Mid-semester Changes: How to Cope

Posted On October 19, 2016
Categories Uncategorized

By now, students are settled into their residence hall room or apartment, know their way to all their classes and are starting to get the hang of college life. Students might have noticed that there’s a bit of an adjustment process, a lot of changes and many new responsibilities to manage. Here are some general tips for students to ease into their college experience and getting on the track to success early.

There will be a lot of changes both this year and through the college career.
Students have a lot of freedom they may never have had before. There are also a lot of new responsibilities and a lot of new information and skills. Students are learning to better manage time, make meaningful connections with other students and professors and branching out and growing.

College allows students to learn who they are and who that want to be. That might mean that a lot of the relationships students have had before now may change as they grow and form a new identity. Students could even find that family interactions on visits home or holidays are a bit different than they have been in the past. By keeping in touch and sharing their new experiences with important people in their life, they will fight homesickness and deepen those relationships despite the distance.

Students should address homesickness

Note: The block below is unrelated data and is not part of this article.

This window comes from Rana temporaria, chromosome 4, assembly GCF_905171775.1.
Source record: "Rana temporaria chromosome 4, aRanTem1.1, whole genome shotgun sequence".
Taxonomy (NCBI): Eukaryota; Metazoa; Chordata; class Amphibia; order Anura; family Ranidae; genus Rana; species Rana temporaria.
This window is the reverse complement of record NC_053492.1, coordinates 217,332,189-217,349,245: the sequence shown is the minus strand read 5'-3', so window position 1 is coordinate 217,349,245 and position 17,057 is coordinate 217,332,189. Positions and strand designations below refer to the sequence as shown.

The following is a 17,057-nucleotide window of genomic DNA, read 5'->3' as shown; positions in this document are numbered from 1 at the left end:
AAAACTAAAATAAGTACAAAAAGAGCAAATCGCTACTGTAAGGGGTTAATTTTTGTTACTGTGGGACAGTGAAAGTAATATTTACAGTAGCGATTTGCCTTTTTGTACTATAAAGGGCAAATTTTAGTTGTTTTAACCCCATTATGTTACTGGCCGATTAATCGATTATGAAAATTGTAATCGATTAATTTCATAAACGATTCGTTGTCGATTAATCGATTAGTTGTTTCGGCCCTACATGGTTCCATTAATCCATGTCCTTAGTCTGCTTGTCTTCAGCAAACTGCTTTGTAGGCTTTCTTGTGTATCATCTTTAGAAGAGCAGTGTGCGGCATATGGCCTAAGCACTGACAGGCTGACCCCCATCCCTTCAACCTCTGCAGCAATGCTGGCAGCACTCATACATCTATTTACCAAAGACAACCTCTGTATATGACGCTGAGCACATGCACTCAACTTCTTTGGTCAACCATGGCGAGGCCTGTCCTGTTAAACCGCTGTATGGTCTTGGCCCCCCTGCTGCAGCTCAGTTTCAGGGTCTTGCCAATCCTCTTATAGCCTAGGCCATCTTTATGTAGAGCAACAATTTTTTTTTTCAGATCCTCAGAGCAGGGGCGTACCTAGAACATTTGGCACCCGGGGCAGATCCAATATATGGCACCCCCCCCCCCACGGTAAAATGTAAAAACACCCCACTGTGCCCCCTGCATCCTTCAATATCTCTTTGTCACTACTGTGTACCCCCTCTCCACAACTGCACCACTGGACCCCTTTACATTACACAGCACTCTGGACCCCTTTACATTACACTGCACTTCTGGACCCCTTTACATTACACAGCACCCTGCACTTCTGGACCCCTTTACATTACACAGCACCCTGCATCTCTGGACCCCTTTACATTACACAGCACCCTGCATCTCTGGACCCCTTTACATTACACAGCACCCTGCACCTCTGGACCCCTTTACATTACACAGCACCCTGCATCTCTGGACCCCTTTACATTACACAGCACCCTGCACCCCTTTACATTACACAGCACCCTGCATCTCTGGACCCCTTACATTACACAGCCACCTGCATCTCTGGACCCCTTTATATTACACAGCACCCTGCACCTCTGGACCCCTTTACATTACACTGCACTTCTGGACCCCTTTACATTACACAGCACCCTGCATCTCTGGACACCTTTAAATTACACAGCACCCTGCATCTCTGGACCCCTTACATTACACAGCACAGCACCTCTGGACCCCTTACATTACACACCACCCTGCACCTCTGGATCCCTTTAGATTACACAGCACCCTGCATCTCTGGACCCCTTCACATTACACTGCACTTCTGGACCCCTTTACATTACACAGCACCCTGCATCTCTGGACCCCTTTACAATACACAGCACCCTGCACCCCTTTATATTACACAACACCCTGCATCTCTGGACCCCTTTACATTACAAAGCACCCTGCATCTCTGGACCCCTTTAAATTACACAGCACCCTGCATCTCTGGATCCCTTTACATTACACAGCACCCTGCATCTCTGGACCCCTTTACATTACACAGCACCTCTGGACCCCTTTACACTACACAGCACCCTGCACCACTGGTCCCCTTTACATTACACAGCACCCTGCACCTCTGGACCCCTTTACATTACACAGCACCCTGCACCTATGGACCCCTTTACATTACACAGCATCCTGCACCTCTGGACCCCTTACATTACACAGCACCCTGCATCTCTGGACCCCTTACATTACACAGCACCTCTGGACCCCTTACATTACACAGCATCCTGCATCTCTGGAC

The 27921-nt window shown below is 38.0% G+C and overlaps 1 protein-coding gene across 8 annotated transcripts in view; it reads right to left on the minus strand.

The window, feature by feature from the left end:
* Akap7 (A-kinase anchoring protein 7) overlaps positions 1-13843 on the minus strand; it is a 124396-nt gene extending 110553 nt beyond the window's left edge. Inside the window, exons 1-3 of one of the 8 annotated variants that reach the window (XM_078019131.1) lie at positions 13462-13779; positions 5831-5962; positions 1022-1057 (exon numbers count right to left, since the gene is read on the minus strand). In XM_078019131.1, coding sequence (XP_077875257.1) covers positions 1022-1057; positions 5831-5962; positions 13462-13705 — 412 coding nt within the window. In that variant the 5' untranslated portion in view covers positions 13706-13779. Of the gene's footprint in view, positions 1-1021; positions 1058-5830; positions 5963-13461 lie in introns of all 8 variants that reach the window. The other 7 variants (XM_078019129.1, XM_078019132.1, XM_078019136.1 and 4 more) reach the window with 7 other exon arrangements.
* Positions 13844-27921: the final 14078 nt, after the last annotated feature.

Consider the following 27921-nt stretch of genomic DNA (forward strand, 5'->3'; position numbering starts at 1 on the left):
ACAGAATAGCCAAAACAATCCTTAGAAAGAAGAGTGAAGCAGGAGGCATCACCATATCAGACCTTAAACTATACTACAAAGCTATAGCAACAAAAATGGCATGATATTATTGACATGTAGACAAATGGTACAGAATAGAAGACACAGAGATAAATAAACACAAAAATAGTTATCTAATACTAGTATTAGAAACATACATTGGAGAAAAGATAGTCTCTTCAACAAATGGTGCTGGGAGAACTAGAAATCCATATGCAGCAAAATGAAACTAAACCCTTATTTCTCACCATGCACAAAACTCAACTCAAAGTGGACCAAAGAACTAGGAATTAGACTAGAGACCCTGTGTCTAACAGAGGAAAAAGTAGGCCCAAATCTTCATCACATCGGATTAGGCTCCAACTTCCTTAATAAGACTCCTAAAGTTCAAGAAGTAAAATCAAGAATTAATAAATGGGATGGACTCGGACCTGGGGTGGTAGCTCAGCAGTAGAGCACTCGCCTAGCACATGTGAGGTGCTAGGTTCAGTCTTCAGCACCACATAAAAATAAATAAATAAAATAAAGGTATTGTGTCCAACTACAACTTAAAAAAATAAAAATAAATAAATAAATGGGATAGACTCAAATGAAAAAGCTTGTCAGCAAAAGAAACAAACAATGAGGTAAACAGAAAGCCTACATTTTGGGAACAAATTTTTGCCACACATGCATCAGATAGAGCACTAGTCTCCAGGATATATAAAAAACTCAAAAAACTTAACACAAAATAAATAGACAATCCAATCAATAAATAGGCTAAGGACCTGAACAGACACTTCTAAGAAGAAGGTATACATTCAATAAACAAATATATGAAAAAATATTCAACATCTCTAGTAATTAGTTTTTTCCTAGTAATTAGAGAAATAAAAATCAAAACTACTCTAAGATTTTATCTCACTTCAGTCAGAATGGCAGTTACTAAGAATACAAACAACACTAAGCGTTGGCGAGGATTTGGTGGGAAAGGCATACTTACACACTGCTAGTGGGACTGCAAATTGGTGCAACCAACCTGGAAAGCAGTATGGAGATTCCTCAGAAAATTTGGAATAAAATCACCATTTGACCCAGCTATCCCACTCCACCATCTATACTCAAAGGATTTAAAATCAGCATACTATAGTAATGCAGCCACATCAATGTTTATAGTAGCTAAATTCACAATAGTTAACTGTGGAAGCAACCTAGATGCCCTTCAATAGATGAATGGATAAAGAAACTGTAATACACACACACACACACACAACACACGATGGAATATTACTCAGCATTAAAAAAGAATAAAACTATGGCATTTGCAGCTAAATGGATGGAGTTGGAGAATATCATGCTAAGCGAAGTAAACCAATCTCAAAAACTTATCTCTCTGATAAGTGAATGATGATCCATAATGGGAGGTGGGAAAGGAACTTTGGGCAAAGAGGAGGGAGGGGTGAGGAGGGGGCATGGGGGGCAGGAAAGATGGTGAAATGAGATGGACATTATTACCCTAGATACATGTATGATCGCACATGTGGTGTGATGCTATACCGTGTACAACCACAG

Whether because of a move or a trip, almost everyone is homesick a one point or another. Homesickness can creep up on students, even if they didn’t feel it right away. Everyone processes leaving their home and family for school a bit differently. Students may be tempted to ignore homesickness, but there are some things they can do to help minimize it:

  • Consider limiting trips home. It seems counter intuitive but being on campus, especially during weekends when a lot of social activities happen, is essential to adjusting, making friends and not missing home quite as much. Students will also get more familiar with campus and discover new places they like spending time.
  • Know that it’s normal to be homesick and even if they aren’t talking about it, other people are experiencing it too.
  • Get involved on campus and find friends with whom to connect. More on both of these topics below.